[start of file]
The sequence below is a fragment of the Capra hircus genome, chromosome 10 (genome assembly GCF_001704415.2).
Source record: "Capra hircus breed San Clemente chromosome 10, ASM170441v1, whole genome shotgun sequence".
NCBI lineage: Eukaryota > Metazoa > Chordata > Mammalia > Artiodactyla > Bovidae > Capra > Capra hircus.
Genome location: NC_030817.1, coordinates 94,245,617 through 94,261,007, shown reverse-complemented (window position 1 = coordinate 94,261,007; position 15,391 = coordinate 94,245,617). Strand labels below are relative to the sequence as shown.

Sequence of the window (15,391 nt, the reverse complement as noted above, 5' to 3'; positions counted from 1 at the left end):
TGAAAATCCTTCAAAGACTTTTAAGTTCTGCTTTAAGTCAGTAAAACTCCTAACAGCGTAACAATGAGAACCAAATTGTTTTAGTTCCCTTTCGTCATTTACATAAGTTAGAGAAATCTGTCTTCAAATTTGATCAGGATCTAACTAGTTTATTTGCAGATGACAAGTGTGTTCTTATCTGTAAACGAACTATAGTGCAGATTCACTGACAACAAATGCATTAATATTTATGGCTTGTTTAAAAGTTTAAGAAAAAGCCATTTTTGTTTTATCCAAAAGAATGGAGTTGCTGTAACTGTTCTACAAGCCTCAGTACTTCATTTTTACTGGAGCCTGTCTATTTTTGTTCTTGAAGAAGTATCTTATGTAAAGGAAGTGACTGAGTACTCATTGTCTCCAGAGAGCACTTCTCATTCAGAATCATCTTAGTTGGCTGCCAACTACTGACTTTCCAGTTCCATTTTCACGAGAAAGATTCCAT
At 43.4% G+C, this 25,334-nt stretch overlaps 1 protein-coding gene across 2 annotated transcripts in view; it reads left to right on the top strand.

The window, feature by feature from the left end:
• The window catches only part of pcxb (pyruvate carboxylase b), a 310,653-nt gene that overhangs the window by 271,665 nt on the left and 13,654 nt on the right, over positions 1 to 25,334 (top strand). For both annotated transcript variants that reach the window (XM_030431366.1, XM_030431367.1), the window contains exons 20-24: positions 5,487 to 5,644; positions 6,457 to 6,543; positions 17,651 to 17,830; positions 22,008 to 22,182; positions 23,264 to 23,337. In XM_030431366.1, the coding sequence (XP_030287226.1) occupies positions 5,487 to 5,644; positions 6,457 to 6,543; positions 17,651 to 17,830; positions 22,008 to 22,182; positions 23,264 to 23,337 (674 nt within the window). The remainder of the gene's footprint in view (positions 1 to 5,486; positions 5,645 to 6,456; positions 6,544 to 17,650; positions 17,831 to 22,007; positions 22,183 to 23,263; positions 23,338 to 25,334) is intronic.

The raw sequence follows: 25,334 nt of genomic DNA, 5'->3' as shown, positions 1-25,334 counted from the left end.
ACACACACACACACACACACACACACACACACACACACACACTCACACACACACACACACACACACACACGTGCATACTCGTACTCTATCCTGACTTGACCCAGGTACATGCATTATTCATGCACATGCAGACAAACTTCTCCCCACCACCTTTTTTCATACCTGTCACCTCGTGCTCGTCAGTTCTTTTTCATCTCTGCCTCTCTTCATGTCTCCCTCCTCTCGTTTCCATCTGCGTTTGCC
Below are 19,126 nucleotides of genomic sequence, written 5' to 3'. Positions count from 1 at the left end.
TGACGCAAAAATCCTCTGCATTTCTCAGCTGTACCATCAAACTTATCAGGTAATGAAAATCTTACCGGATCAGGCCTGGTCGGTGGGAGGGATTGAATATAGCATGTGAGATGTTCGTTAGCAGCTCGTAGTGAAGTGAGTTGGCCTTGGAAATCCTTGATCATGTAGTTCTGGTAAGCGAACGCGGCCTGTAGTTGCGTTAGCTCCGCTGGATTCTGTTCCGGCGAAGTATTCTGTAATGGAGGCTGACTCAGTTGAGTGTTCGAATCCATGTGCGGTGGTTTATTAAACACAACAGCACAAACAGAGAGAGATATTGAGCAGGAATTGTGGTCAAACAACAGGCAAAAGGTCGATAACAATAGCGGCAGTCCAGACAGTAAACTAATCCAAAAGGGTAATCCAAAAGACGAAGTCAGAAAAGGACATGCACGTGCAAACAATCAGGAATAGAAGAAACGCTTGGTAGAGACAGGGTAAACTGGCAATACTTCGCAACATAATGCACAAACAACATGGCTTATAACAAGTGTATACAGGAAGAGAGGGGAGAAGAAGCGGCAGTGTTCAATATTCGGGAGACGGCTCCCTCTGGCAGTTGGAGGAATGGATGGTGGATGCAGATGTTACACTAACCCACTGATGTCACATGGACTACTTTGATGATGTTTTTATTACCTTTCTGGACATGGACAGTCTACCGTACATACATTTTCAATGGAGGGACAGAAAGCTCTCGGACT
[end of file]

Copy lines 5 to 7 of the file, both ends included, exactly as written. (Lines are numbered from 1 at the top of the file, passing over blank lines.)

Sequence of the window (15,391 nt, the reverse complement as noted above, 5' to 3'; positions counted from 1 at the left end):
TGAAAATCCTTCAAAGACTTTTAAGTTCTGCTTTAAGTCAGTAAAACTCCTAACAGCGTAACAATGAGAACCAAATTGTTTTAGTTCCCTTTCGTCATTTACATAAGTTAGAGAAATCTGTCTTCAAATTTGATCAGGATCTAACTAGTTTATTTGCAGATGACAAGTGTGTTCTTATCTGTAAACGAACTATAGTGCAGATTCACTGACAACAAATGCATTAATATTTATGGCTTGTTTAAAAGTTTAAGAAAAAGCCATTTTTGTTTTATCCAAAAGAATGGAGTTGCTGTAACTGTTCTACAAGCCTCAGTACTTCATTTTTACTGGAGCCTGTCTATTTTTGTTCTTGAAGAAGTATCTTATGTAAAGGAAGTGACTGAGTACTCATTGTCTCCAGAGAGCACTTCTCATTCAGAATCATCTTAGTTGGCTGCCAACTACTGACTTTCCAGTTCCATTTTCACGAGAAAGATTCCAT
At 43.4% G+C, this 25,334-nt stretch overlaps 1 protein-coding gene across 2 annotated transcripts in view; it reads left to right on the top strand.